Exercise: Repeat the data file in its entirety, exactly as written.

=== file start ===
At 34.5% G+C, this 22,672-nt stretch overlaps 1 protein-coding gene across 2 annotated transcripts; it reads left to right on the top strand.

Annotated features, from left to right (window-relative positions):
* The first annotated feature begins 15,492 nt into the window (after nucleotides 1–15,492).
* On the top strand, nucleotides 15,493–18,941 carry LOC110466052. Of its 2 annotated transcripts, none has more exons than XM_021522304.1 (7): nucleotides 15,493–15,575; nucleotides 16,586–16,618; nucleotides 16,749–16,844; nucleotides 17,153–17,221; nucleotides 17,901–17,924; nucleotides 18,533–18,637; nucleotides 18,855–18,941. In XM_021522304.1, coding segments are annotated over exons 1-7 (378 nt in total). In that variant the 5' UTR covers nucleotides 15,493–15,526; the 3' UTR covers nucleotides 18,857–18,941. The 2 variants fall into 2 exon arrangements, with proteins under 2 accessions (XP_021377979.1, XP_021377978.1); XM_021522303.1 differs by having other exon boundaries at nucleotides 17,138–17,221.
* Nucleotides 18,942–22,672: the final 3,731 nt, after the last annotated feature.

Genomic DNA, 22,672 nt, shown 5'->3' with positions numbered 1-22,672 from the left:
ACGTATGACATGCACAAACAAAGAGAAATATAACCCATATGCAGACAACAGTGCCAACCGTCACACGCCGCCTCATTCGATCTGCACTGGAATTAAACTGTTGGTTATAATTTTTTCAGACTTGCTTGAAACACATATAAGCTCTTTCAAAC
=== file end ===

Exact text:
At 34.5% G+C, this 22,672-nt stretch overlaps 1 protein-coding gene across 2 annotated transcripts; it reads left to right on the top strand.

Annotated features, from left to right (window-relative positions):
* The first annotated feature begins 15,492 nt into the window (after nucleotides 1–15,492).
* On the top strand, nucleotides 15,493–18,941 carry LOC110466052. Of its 2 annotated transcripts, none has more exons than XM_021522304.1 (7): nucleotides 15,493–15,575; nucleotides 16,586–16,618; nucleotides 16,749–16,844; nucleotides 17,153–17,221; nucleotides 17,901–17,924; nucleotides 18,533–18,637; nucleotides 18,855–18,941. In XM_021522304.1, coding segments are annotated over exons 1-7 (378 nt in total). In that variant the 5' UTR covers nucleotides 15,493–15,526; the 3' UTR covers nucleotides 18,857–18,941. The 2 variants fall into 2 exon arrangements, with proteins under 2 accessions (XP_021377979.1, XP_021377978.1); XM_021522303.1 differs by having other exon boundaries at nucleotides 17,138–17,221.
* Nucleotides 18,942–22,672: the final 3,731 nt, after the last annotated feature.

Genomic DNA, 22,672 nt, shown 5'->3' with positions numbered 1-22,672 from the left:
ACGTATGACATGCACAAACAAAGAGAAATATAACCCATATGCAGACAACAGTGCCAACCGTCACACGCCGCCTCATTCGATCTGCACTGGAATTAAACTGTTGGTTATAATTTTTTCAGACTTGCTTGAAACACATATAAGCTCTTTCAAAC